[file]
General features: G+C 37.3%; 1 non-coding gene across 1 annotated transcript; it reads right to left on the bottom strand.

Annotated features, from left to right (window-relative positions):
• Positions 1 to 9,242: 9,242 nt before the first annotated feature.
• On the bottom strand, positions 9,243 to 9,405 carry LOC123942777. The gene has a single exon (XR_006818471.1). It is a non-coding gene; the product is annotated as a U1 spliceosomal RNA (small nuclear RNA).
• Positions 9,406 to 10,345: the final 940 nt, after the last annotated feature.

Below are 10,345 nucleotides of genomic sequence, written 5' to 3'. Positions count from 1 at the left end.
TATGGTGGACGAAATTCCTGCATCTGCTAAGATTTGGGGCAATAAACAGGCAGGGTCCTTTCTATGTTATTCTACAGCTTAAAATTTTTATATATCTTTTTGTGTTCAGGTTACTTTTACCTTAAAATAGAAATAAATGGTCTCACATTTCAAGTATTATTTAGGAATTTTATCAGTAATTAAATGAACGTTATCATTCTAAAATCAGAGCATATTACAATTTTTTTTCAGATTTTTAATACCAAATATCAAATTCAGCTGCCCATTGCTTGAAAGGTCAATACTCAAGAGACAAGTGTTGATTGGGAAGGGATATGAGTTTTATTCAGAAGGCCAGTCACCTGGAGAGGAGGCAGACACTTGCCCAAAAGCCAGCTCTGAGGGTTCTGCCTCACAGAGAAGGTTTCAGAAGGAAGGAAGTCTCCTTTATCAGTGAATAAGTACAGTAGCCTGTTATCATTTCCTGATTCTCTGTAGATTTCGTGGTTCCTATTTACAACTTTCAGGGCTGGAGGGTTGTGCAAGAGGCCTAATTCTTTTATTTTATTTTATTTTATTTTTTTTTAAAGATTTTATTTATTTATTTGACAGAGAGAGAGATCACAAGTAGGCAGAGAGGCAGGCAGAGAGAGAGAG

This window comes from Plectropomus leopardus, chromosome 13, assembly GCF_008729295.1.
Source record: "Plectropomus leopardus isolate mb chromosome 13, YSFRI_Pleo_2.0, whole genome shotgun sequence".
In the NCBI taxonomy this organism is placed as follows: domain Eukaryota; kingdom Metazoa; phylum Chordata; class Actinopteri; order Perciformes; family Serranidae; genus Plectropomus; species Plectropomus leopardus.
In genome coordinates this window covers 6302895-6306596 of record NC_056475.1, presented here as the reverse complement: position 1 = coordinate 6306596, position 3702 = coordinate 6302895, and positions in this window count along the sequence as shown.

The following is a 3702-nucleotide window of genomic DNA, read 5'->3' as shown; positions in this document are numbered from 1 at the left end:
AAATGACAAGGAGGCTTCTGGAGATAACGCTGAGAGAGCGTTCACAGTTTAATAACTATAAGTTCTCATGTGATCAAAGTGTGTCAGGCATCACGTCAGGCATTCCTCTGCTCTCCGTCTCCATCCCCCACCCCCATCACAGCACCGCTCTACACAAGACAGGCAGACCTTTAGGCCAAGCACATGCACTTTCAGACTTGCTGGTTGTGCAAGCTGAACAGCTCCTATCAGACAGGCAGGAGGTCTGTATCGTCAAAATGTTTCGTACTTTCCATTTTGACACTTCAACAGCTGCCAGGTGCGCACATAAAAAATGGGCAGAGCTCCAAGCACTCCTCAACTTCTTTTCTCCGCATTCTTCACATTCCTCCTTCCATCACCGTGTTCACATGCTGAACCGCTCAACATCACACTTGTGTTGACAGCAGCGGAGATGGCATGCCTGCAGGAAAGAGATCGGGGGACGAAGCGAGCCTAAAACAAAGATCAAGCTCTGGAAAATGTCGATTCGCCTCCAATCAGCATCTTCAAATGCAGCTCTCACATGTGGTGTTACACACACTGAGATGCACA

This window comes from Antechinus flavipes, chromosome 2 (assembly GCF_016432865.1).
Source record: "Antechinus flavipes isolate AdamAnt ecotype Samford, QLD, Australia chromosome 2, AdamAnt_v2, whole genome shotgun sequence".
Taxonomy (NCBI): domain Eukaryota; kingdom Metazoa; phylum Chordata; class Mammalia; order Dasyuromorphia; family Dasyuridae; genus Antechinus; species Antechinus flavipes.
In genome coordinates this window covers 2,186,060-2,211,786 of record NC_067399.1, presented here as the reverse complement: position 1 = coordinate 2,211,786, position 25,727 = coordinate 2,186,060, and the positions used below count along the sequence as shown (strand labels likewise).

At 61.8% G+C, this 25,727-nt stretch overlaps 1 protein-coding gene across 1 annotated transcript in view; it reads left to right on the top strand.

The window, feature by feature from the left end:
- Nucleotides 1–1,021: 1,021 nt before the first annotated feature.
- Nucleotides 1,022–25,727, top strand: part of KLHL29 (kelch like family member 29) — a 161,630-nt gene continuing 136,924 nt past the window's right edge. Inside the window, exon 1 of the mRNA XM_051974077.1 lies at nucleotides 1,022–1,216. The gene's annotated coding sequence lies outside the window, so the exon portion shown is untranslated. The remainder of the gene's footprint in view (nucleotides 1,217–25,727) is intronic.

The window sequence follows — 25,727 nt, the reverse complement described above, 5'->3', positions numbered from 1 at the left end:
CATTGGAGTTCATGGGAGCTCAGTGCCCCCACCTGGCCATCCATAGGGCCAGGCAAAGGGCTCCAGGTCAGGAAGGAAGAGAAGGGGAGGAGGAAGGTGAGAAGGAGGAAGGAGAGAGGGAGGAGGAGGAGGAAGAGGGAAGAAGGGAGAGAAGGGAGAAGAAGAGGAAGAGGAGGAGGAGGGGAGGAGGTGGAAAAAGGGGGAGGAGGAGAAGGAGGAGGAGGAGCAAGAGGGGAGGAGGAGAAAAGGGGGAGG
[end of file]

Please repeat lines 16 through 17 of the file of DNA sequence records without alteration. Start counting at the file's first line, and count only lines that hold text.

Taxonomy (NCBI): domain Eukaryota; kingdom Metazoa; phylum Chordata; class Mammalia; order Dasyuromorphia; family Dasyuridae; genus Antechinus; species Antechinus flavipes.
In genome coordinates this window covers 2,186,060-2,211,786 of record NC_067399.1, presented here as the reverse complement: position 1 = coordinate 2,211,786, position 25,727 = coordinate 2,186,060, and the positions used below count along the sequence as shown (strand labels likewise).